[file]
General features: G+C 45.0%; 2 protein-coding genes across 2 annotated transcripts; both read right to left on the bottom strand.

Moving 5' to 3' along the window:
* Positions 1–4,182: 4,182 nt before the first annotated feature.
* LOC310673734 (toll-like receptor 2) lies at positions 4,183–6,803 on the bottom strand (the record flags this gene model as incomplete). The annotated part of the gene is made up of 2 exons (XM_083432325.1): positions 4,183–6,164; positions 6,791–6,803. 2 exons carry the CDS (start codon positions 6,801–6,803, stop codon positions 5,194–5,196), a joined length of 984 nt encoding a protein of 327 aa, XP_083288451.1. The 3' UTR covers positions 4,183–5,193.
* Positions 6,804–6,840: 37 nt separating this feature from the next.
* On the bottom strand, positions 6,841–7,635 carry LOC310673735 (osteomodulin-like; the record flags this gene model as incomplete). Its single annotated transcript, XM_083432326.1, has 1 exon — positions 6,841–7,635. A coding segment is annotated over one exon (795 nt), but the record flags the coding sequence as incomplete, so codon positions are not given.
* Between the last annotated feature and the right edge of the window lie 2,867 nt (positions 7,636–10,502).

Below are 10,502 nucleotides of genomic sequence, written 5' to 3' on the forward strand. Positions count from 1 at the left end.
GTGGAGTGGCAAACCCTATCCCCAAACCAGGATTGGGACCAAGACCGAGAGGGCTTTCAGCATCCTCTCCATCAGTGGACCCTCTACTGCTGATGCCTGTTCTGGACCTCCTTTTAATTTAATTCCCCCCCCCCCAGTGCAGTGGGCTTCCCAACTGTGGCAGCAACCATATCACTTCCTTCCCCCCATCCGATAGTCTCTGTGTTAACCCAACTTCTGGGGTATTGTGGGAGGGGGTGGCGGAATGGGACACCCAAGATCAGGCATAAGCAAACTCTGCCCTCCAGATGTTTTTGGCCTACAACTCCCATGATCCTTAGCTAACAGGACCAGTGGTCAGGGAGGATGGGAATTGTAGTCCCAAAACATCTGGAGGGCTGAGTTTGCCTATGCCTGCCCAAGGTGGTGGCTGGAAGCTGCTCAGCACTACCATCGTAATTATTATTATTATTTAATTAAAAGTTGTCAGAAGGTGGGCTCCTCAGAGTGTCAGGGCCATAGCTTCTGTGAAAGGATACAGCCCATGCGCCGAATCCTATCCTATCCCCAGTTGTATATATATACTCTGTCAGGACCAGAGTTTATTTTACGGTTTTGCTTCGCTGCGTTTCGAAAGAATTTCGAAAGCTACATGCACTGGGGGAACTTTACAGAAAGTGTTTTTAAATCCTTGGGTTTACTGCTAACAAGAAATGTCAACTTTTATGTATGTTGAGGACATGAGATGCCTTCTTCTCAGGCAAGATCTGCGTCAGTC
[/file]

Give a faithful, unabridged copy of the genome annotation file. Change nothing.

General features: G+C 45.0%; 2 protein-coding genes across 2 annotated transcripts; both read right to left on the bottom strand.

Moving 5' to 3' along the window:
* Positions 1–4,182: 4,182 nt before the first annotated feature.
* LOC310673734 (toll-like receptor 2) lies at positions 4,183–6,803 on the bottom strand (the record flags this gene model as incomplete). The annotated part of the gene is made up of 2 exons (XM_083432325.1): positions 4,183–6,164; positions 6,791–6,803. 2 exons carry the CDS (start codon positions 6,801–6,803, stop codon positions 5,194–5,196), a joined length of 984 nt encoding a protein of 327 aa, XP_083288451.1. The 3' UTR covers positions 4,183–5,193.
* Positions 6,804–6,840: 37 nt separating this feature from the next.
* On the bottom strand, positions 6,841–7,635 carry LOC310673735 (osteomodulin-like; the record flags this gene model as incomplete). Its single annotated transcript, XM_083432326.1, has 1 exon — positions 6,841–7,635. A coding segment is annotated over one exon (795 nt), but the record flags the coding sequence as incomplete, so codon positions are not given.
* Between the last annotated feature and the right edge of the window lie 2,867 nt (positions 7,636–10,502).

Below are 10,502 nucleotides of genomic sequence, written 5' to 3' on the forward strand. Positions count from 1 at the left end.
GTGGAGTGGCAAACCCTATCCCCAAACCAGGATTGGGACCAAGACCGAGAGGGCTTTCAGCATCCTCTCCATCAGTGGACCCTCTACTGCTGATGCCTGTTCTGGACCTCCTTTTAATTTAATTCCCCCCCCCCCAGTGCAGTGGGCTTCCCAACTGTGGCAGCAACCATATCACTTCCTTCCCCCCATCCGATAGTCTCTGTGTTAACCCAACTTCTGGGGTATTGTGGGAGGGGGTGGCGGAATGGGACACCCAAGATCAGGCATAAGCAAACTCTGCCCTCCAGATGTTTTTGGCCTACAACTCCCATGATCCTTAGCTAACAGGACCAGTGGTCAGGGAGGATGGGAATTGTAGTCCCAAAACATCTGGAGGGCTGAGTTTGCCTATGCCTGCCCAAGGTGGTGGCTGGAAGCTGCTCAGCACTACCATCGTAATTATTATTATTATTTAATTAAAAGTTGTCAGAAGGTGGGCTCCTCAGAGTGTCAGGGCCATAGCTTCTGTGAAAGGATACAGCCCATGCGCCGAATCCTATCCTATCCCCAGTTGTATATATATACTCTGTCAGGACCAGAGTTTATTTTACGGTTTTGCTTCGCTGCGTTTCGAAAGAATTTCGAAAGCTACATGCACTGGGGGAACTTTACAGAAAGTGTTTTTAAATCCTTGGGTTTACTGCTAACAAGAAATGTCAACTTTTATGTATGTTGAGGACATGAGATGCCTTCTTCTCAGGCAAGATCTGCGTCAGTC